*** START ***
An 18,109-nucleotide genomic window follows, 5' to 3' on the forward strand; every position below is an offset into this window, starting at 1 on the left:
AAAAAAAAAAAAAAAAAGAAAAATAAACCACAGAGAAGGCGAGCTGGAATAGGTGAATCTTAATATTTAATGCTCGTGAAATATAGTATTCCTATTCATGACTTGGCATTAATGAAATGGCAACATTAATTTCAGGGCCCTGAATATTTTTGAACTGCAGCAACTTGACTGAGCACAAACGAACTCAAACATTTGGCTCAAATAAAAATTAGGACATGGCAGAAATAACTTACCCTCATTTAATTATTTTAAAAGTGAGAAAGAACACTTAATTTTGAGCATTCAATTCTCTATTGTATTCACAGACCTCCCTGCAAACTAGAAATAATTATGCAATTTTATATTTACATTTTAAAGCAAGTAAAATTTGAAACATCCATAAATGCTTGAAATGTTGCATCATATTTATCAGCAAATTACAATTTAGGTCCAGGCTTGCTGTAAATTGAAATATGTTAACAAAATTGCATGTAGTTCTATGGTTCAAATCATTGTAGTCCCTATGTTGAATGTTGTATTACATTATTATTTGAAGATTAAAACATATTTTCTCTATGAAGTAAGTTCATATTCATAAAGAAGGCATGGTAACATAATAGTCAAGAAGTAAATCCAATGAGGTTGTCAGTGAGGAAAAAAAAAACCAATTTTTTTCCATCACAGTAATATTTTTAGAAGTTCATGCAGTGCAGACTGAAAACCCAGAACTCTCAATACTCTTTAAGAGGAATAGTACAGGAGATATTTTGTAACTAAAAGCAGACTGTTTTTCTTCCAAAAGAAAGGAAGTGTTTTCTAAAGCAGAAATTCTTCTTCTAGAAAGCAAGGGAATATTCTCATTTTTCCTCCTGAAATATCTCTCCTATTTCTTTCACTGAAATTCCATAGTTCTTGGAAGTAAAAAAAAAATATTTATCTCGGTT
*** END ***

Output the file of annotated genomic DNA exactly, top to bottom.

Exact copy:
An 18,109-nucleotide genomic window follows, 5' to 3' on the forward strand; every position below is an offset into this window, starting at 1 on the left:
AAAAAAAAAAAAAAAAAGAAAAATAAACCACAGAGAAGGCGAGCTGGAATAGGTGAATCTTAATATTTAATGCTCGTGAAATATAGTATTCCTATTCATGACTTGGCATTAATGAAATGGCAACATTAATTTCAGGGCCCTGAATATTTTTGAACTGCAGCAACTTGACTGAGCACAAACGAACTCAAACATTTGGCTCAAATAAAAATTAGGACATGGCAGAAATAACTTACCCTCATTTAATTATTTTAAAAGTGAGAAAGAACACTTAATTTTGAGCATTCAATTCTCTATTGTATTCACAGACCTCCCTGCAAACTAGAAATAATTATGCAATTTTATATTTACATTTTAAAGCAAGTAAAATTTGAAACATCCATAAATGCTTGAAATGTTGCATCATATTTATCAGCAAATTACAATTTAGGTCCAGGCTTGCTGTAAATTGAAATATGTTAACAAAATTGCATGTAGTTCTATGGTTCAAATCATTGTAGTCCCTATGTTGAATGTTGTATTACATTATTATTTGAAGATTAAAACATATTTTCTCTATGAAGTAAGTTCATATTCATAAAGAAGGCATGGTAACATAATAGTCAAGAAGTAAATCCAATGAGGTTGTCAGTGAGGAAAAAAAAAACCAATTTTTTTCCATCACAGTAATATTTTTAGAAGTTCATGCAGTGCAGACTGAAAACCCAGAACTCTCAATACTCTTTAAGAGGAATAGTACAGGAGATATTTTGTAACTAAAAGCAGACTGTTTTTCTTCCAAAAGAAAGGAAGTGTTTTCTAAAGCAGAAATTCTTCTTCTAGAAAGCAAGGGAATATTCTCATTTTTCCTCCTGAAATATCTCTCCTATTTCTTTCACTGAAATTCCATAGTTCTTGGAAGTAAAAAAAAAATATTTATCTCGGTT